Sylvia Sandler, M.A., MFTi
Dear LA-CAMFT colleagues:
Lately I have been thinking about how the topic of existentialism impacts therapists. I believe that part of being a good therapist includes conducting an existential inventory, one in which we trace our journey, think about why we considered being a therapist in the first place, what we hoped to get out of this work, and reflect upon whether or not the meaning and purpose in the work we do has changed. Sometimes we can lose track of what makes the work we do meaningful. While answering these questions are not always easy, it is essential that we re-examine ourselves to honor what we do, challenge ourselves to do better, be courageous enough to be vulnerable with our colleagues to help ensure that we are personally and professionally fulfilled and be of service to our clients. For me, it has been a long journey. It has not been a smooth path to licensing, as I took a 15 year hiatus from the field to raise a family. Many of you as well have had your own journeys and challenges. Some of you may have been in the field long term, and I suspect that the meaning of the work has transformed or deepened over time.
The very first time I realized I wanted to pursue a career in counseling was after developing a meaningful professional connection with a highly seasoned and empathic counselor working at the UCLA Career Placement Center. Our first appointment was an intake. The intake involved collecting personal history, identifying areas of strength, exploring occupational themes, and taking the Strong Interest Inventory®. After scoring the test, we scheduled a follow up meeting to go over my results. What struck me most about this gentleman was his bedside manner. Way before I knew of Carl Rogers’ Humanistic approach, this gentleman made me feel understood by masterfully validating my life experiences up to that point through summarization and active reflective listening. His ability to provide in Rogerian terms unconditional positive regard was so impactful that even before reviewing possible occupations for me to consider, I affirmed, “I want to do what you do.” As it turns out, the occupations I scored highest in were in the counseling field! Although my journey to become a counselor was delayed, I was nonetheless on track to become a therapist.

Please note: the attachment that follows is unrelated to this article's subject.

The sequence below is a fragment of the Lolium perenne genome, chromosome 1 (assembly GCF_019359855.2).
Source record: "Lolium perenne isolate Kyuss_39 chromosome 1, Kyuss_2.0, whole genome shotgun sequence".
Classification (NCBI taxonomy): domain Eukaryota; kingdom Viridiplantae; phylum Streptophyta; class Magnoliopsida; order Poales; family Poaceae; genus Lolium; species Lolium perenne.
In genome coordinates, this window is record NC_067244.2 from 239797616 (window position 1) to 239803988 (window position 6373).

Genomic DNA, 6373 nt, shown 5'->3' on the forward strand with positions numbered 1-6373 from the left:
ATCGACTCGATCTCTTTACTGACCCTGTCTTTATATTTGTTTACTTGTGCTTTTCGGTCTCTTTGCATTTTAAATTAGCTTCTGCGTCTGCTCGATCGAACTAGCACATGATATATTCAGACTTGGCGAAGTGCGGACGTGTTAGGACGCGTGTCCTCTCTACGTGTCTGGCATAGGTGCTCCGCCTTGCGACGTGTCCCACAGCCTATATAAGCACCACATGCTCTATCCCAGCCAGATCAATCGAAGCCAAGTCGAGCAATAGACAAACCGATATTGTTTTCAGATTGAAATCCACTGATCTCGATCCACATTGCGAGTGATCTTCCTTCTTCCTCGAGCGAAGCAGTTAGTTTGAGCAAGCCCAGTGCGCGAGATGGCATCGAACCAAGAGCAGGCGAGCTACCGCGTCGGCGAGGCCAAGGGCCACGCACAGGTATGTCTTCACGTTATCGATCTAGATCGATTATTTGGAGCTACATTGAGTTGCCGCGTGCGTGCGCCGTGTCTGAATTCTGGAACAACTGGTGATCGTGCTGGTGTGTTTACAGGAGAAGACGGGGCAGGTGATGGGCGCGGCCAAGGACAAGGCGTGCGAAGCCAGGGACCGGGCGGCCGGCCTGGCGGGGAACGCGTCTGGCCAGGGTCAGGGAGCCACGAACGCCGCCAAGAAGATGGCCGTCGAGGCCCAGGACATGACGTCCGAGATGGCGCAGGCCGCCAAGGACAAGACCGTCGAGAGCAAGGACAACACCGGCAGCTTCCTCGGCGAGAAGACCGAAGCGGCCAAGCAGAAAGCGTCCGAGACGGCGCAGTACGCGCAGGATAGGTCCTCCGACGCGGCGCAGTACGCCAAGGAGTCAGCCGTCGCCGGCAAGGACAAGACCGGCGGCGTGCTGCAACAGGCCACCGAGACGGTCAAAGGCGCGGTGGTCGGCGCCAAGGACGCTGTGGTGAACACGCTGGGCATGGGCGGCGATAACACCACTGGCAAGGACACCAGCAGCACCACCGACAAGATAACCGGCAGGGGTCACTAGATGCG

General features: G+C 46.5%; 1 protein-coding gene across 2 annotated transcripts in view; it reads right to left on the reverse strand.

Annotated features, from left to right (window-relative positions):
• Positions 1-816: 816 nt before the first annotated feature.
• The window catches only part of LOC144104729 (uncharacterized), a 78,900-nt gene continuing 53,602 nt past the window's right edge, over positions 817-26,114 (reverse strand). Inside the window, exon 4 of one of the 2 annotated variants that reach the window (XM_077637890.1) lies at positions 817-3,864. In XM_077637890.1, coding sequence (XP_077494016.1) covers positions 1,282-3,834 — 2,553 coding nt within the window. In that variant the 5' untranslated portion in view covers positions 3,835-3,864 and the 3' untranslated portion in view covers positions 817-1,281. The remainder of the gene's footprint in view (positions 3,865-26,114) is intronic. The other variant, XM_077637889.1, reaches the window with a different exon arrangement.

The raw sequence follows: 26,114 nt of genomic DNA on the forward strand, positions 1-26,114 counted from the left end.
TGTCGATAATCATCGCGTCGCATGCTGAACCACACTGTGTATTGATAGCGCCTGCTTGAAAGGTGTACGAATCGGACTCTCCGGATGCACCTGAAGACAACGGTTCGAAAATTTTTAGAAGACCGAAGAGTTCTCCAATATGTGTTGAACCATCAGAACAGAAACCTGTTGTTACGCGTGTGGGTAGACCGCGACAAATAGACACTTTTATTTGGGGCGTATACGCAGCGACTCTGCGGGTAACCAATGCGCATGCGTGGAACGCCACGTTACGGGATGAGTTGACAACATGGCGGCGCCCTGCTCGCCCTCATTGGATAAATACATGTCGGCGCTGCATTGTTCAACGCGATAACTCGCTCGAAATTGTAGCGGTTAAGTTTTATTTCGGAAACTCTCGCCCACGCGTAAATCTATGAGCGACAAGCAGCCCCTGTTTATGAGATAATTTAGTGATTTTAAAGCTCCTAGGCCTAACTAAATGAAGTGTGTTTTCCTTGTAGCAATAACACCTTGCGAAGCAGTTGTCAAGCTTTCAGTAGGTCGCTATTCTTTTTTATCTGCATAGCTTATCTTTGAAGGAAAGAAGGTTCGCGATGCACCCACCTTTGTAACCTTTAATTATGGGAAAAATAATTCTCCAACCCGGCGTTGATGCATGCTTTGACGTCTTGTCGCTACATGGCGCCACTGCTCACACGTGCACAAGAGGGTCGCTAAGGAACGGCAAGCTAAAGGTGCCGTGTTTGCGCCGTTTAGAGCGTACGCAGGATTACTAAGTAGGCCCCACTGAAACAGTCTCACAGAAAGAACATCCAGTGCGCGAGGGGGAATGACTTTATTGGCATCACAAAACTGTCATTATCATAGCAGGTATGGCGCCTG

A few months after graduating UCLA, I started a job at FORTUNE Magazine Ad Sales. With a keen sense of observation, my boss suggested that I sign up for a Dale Carnegie Human Relations Course to sharpen my enterprising skills. At the end of the course, I was approached to become a co-facilitator for a new Dale Carnegie Human Relations Course that was forming in the coming weeks. Through these experiences, I learned that what I liked best was to listen to others. I loved giving people the chance to tell their story and to ask follow up questions so that they could gain greater self-awareness. Soon after, I enrolled at Phillips Graduate Institute as an evening student and began my master’s training in Marriage and Family Therapy.
Fast forward to present day, I am grateful for my current opportunity to work in a community mental health setting whereby collaboration with colleagues no matter where they are in the licensing process is highly valued. My prior position at an Intensive Outpatient Program for drug and alcohol addiction taught me the importance of gratitude and reinforced my faith and trust in the power of change. What I have come to appreciate in my own journey as a therapist is that I, too, am modeling the same bedside manner once demonstrated by my counselor from UCLA which inspired me to want to become a therapist in the first place. Going through this has helped me to not lose sight of what is so rewarding about being a therapist and what I value most about the therapeutic process. As a result of my own inquiry I believe I will be able to prevent burnout and dissatisfaction with career choice. By finding meaning in the work that we do we realize we all have a story to tell, and we are all deserving of compassion, understanding and validation as we courageously wrestle with our struggles. I invite you to explore your own existential journey as a therapist and examine the meaningfulness and purposefulness in the work that you do. It is my hope that such inquiry will lead to greater understanding of oneself and that you will find this task both satisfying and essential.
Sylvia J. Sandler, M.A., is the current editor of Voices for LA-CAMFT, and holds a subsequent registration as a Marriage and Family Therapist Intern, IMF#90381. Sylvia is bi-lingual and fully proficient in reading and writing in the Spanish language. Sylvia is gaining hours for licensing at The Ness Counseling Center and previously worked at Chabad Treatment Center Outpatient. You may reach her by email at firstname.lastname@example.org.